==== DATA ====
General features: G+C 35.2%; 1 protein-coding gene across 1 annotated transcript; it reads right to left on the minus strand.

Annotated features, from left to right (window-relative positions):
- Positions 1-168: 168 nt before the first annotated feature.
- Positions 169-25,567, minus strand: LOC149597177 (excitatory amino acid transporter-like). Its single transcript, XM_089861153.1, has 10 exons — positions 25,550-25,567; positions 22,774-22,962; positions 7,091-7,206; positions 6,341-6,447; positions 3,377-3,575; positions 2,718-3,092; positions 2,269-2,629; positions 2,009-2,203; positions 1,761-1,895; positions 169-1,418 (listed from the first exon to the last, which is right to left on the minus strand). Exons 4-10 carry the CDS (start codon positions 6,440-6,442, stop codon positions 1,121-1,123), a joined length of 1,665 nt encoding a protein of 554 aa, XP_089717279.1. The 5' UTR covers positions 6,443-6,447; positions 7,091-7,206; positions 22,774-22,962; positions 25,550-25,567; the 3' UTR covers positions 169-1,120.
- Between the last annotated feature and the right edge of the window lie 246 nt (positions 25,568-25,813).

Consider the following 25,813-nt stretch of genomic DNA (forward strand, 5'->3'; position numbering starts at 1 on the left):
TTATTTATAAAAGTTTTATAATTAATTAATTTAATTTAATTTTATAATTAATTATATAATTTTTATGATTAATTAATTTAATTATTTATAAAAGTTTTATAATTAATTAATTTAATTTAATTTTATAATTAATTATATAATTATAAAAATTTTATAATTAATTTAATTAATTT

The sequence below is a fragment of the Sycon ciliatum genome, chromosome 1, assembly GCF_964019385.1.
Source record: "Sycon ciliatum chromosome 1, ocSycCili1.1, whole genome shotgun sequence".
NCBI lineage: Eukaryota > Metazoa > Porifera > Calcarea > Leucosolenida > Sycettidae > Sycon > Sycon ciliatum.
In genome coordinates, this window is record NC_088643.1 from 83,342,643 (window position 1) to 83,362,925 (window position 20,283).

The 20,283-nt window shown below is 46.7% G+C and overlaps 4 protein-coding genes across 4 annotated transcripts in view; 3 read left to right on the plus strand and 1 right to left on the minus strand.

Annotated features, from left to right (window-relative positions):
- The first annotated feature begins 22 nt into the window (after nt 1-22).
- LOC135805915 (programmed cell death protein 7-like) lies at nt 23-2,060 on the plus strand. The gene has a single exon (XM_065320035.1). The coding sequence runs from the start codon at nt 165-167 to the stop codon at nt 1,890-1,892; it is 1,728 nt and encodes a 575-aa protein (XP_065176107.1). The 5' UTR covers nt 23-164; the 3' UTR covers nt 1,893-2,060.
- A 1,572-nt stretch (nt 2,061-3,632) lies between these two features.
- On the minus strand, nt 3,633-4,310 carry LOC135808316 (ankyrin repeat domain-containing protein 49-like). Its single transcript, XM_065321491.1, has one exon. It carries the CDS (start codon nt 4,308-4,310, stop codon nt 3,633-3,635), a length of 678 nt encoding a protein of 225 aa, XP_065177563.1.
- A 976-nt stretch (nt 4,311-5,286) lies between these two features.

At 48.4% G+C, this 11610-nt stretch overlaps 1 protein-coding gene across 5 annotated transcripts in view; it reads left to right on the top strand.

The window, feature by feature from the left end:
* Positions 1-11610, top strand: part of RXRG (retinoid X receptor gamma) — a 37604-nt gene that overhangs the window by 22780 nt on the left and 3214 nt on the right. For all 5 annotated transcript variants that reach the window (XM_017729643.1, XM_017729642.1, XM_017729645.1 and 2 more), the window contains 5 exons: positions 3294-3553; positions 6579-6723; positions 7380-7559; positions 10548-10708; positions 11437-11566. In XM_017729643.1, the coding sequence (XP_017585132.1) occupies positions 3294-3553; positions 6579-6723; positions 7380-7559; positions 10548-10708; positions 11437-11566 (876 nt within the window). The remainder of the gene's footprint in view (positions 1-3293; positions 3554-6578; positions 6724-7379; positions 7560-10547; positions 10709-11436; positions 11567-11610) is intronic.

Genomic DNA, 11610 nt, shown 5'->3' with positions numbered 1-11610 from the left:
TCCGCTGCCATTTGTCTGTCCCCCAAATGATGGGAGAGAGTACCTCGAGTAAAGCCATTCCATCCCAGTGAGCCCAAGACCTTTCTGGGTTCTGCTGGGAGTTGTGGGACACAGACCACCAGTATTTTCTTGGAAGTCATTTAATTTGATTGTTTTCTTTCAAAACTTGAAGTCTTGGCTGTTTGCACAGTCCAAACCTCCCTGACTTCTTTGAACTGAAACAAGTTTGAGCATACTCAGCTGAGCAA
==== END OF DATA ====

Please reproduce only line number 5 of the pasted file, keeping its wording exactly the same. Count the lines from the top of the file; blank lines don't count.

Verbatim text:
- Between the last annotated feature and the right edge of the window lie 246 nt (positions 25,568-25,813).